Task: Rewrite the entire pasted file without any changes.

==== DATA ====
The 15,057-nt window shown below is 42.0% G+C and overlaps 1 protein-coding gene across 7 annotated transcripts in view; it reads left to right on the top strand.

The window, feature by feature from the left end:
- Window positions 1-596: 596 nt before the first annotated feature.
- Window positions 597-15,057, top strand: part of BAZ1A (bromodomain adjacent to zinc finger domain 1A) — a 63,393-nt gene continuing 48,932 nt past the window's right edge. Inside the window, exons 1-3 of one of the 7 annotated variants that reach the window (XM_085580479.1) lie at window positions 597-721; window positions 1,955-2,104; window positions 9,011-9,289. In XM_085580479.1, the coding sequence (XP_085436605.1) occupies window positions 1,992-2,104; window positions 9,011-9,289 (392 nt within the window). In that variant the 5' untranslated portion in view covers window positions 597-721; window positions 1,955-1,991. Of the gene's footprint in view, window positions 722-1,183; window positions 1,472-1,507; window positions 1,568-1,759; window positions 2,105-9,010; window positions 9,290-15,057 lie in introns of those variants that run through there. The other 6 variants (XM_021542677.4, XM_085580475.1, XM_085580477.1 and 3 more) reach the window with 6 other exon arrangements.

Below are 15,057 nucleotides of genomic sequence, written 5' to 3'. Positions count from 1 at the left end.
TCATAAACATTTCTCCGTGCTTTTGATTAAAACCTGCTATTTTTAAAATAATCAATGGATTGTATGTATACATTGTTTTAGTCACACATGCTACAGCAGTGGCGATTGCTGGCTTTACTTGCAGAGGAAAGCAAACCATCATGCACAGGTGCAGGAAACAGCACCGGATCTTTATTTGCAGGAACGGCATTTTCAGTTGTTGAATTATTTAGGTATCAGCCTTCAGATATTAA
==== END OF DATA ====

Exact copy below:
The 15,057-nt window shown below is 42.0% G+C and overlaps 1 protein-coding gene across 7 annotated transcripts in view; it reads left to right on the top strand.

The window, feature by feature from the left end:
- Window positions 1-596: 596 nt before the first annotated feature.
- Window positions 597-15,057, top strand: part of BAZ1A (bromodomain adjacent to zinc finger domain 1A) — a 63,393-nt gene continuing 48,932 nt past the window's right edge. Inside the window, exons 1-3 of one of the 7 annotated variants that reach the window (XM_085580479.1) lie at window positions 597-721; window positions 1,955-2,104; window positions 9,011-9,289. In XM_085580479.1, the coding sequence (XP_085436605.1) occupies window positions 1,992-2,104; window positions 9,011-9,289 (392 nt within the window). In that variant the 5' untranslated portion in view covers window positions 597-721; window positions 1,955-1,991. Of the gene's footprint in view, window positions 722-1,183; window positions 1,472-1,507; window positions 1,568-1,759; window positions 2,105-9,010; window positions 9,290-15,057 lie in introns of those variants that run through there. The other 6 variants (XM_021542677.4, XM_085580475.1, XM_085580477.1 and 3 more) reach the window with 6 other exon arrangements.

Below are 15,057 nucleotides of genomic sequence, written 5' to 3'. Positions count from 1 at the left end.
TCATAAACATTTCTCCGTGCTTTTGATTAAAACCTGCTATTTTTAAAATAATCAATGGATTGTATGTATACATTGTTTTAGTCACACATGCTACAGCAGTGGCGATTGCTGGCTTTACTTGCAGAGGAAAGCAAACCATCATGCACAGGTGCAGGAAACAGCACCGGATCTTTATTTGCAGGAACGGCATTTTCAGTTGTTGAATTATTTAGGTATCAGCCTTCAGATATTAA